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Mass Is Conserved—Volume Is Not! Chemical Demonstration Kit

By: The Flinn Staff

Item #: AP7445 

Price: $21.47

In Stock.

The Mass Is Conserved Volume Is Not! Chemical Bonding Demonstration Kit shows that adding two identical volumes doesn’t always give twice the volume. Students learn that the concept relates to mass but not to volume or moles.

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Product Details

50 + 50 doesn’t always equal 100! Many students have heard that matter is not created or destroyed. This concept relates to mass but not to volume or moles. Show students that adding two identical volumes does not always give twice the volume when combined. Three different demonstrations are performed to show that in the combination of reactants different intermolecular bonding and densities may result—leaving the final volume a discrepant event. Demonstration kit comes complete with instructions, teaching information, sample data, a reproducible student handout and answers for the teacher.

Concepts: Conservation of mass, intermolecular forces–hydrogen bonding, neutralization, density.
Time Required: 15–20 minutes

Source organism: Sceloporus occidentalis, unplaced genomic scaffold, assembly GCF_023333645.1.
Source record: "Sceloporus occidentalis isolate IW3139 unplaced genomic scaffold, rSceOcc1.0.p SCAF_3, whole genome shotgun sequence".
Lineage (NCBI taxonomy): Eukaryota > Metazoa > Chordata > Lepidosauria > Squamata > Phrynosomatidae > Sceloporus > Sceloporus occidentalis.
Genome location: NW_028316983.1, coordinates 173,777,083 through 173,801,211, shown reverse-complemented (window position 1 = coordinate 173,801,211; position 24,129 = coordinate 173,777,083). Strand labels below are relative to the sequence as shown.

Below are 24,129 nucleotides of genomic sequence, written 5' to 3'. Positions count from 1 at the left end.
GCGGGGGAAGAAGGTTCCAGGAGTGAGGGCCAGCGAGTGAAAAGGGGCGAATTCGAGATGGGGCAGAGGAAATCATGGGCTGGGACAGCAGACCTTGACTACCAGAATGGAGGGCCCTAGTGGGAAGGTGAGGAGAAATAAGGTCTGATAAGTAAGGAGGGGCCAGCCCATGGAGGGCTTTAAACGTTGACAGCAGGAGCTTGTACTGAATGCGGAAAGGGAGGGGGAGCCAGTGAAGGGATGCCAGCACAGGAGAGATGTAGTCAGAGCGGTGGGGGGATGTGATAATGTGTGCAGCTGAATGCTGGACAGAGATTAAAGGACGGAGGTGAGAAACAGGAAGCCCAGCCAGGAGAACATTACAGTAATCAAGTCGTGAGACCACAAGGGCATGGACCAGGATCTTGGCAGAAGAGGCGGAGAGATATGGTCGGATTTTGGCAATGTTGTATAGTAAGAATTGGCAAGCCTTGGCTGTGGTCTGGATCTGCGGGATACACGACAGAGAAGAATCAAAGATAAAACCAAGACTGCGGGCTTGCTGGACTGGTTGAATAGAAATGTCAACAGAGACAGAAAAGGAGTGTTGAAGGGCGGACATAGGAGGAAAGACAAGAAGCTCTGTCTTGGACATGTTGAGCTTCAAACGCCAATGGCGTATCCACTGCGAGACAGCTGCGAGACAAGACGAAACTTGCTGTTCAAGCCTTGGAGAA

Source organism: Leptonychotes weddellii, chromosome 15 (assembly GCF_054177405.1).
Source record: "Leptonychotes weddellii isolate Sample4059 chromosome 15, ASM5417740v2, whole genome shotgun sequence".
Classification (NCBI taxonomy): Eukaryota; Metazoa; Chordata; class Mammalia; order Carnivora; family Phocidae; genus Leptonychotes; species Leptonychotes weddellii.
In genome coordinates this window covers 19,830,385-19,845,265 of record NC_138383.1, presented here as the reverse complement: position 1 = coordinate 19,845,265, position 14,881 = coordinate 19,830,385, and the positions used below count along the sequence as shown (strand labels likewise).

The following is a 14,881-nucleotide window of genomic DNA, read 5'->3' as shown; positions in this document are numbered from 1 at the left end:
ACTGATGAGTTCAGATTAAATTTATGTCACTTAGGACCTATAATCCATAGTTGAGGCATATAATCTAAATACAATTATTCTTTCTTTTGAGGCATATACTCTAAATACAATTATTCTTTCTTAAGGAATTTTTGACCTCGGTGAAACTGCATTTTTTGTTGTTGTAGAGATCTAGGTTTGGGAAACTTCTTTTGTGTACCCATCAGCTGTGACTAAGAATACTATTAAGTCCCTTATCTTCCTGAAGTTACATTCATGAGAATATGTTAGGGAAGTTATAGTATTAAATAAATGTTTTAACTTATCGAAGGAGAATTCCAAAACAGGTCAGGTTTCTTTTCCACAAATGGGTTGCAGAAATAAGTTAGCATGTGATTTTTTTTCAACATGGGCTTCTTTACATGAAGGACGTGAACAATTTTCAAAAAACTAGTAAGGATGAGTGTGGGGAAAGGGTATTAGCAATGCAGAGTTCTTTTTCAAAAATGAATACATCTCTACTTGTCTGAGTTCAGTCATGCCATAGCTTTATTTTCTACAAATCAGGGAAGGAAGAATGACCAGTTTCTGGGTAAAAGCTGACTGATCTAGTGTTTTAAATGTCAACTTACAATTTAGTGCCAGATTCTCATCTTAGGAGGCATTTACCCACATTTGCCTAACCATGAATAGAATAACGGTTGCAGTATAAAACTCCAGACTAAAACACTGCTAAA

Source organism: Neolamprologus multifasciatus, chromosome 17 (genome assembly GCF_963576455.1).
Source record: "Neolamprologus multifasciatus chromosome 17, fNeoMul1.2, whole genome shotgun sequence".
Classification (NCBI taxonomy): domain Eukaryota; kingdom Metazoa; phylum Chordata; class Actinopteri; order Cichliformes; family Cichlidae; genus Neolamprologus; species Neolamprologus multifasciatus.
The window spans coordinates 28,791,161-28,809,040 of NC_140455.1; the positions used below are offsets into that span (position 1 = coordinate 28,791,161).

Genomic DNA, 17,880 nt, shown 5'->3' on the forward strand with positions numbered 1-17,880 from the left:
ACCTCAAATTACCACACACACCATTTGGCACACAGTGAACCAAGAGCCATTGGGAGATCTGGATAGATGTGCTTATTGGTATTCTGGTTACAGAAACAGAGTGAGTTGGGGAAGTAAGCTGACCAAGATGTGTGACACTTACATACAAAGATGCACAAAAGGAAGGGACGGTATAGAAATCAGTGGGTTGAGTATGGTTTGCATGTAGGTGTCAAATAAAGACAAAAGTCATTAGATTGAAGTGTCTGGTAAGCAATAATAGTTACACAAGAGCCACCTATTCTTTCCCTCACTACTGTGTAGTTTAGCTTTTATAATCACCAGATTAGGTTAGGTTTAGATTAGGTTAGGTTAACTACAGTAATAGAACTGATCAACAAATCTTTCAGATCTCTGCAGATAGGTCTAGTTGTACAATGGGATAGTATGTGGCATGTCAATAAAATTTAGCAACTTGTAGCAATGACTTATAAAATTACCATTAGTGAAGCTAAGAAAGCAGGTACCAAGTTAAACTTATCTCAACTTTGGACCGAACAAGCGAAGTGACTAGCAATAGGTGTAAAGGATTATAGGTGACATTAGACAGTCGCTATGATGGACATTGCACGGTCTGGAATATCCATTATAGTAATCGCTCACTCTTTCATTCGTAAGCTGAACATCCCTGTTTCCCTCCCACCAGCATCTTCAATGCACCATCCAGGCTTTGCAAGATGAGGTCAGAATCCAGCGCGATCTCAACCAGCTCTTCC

Materials Included in Kit: 
Ethyl alcohol, anhydrous, 500 mL
Hydrochloric acid solution, 2 M, 500 mL
Sodium hydroxide solution, 2 M, 500 mL

Correlation to Next Generation Science Standards (NGSS)

Science & Engineering Practices

Asking questions and defining problems
Developing and using models
Planning and carrying out investigations
Analyzing and interpreting data
Using mathematics and computational thinking
Constructing explanations and designing solutions
Engaging in argument from evidence

Disciplinary Core Ideas

MS-PS1.A: Structure and Properties of Matter
MS-PS1.B: Chemical Reactions
MS-PS2.B: Types of Interactions
HS-PS1.A: Structure and Properties of Matter
HS-PS1.B: Chemical Reactions

Crosscutting Concepts

Cause and effect
Scale, proportion, and quantity
Systems and system models

Performance Expectations

MS-PS1-1. Develop models to describe the atomic composition of simple molecules and extended structures.
MS-PS1-2. Analyze and interpret data on the properties of substances before and after the substances interact to determine if a chemical reaction has occurred.
MS-PS2-3. Ask questions about data to determine the factors that affect the strength of electric and magnetic forces
HS-PS1-3. Plan and conduct an investigation to gather evidence to compare the structure of substances at the bulk scale to infer the strength of electrical forces between particles.
HS-PS3-5. Develop and use a model of two objects interacting through electric or magnetic fields to illustrate the forces between objects and the changes in energy of the objects due to the interaction.
HS-PS1-7. Use mathematical representations to support the claim that atoms, and therefore mass, are conserved during a chemical reaction.